Moe and Andrew Yang talk about how to restore our culture of achievement, build a path for entrepreneurs, and create new jobs in America.
Growing From Within
You didn’t have to be a baseball fan to enjoy this year’s World Series; and particularly the run that the Kansas City Royals made. They turned a 29-year drought into an October to remember, and a game seven for the ages. Unfortunately, for Royal fans, the San Francisco Giants were one run better; securing their third championship in last five years, and demonstrating in the process that homegrown talent is the secret to building an enduring franchise.
Hardly recognized for the depth of their farm system, the Giants were second only to the St. Louis Cardinals with 14 drafted players on their 40-man active roster heading into the postseason – including all-world pitcher, Madison Bumgarner (2007), and MVP catcher Buster Posey (fifth overall in 2008). “we spend a lot of time prioritizing which prospects are coming up, how long it will take them to get here and whether they are untouchable or can be traded,” general manager Brian Sabean echoes. “You can’t predict the graduation rate or how guys are going to move up the ladder or how timely that’s going to be,” he continues. “But this year was more timely than most, and in numbers that showed that we know what we’re doing.”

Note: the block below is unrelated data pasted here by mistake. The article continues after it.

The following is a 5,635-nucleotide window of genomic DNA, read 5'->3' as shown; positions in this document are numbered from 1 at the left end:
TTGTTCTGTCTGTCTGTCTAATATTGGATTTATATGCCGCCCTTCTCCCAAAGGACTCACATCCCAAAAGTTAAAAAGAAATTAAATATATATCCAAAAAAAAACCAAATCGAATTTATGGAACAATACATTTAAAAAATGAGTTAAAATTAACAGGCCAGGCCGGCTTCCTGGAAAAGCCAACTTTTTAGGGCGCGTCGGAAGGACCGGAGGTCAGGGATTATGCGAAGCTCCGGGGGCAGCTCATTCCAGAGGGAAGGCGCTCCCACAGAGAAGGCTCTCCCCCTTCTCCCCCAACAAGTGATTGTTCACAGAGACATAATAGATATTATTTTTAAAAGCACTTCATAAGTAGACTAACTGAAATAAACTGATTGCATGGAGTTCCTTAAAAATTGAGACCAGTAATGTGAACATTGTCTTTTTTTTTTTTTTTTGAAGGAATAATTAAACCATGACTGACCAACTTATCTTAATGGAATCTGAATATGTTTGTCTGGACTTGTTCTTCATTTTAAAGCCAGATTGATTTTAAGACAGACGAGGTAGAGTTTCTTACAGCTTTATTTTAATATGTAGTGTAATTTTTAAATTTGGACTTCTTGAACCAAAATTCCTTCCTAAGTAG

Player development in Major League Baseball is the hallmark of a championship organization; for not only does it prepare the next generation for the big leagues, more importantly, it breeds a level of consistency and continuity that can be replicated. When Andrew Yang launched Venture for America, he vowed to do for smart college graduates what the farm system does for aspiring baseball players – give them the mentorship and experience they need to succeed at the next level. In his book, Smart People Should Build Things, he shares how those who create the most value learn to capture it.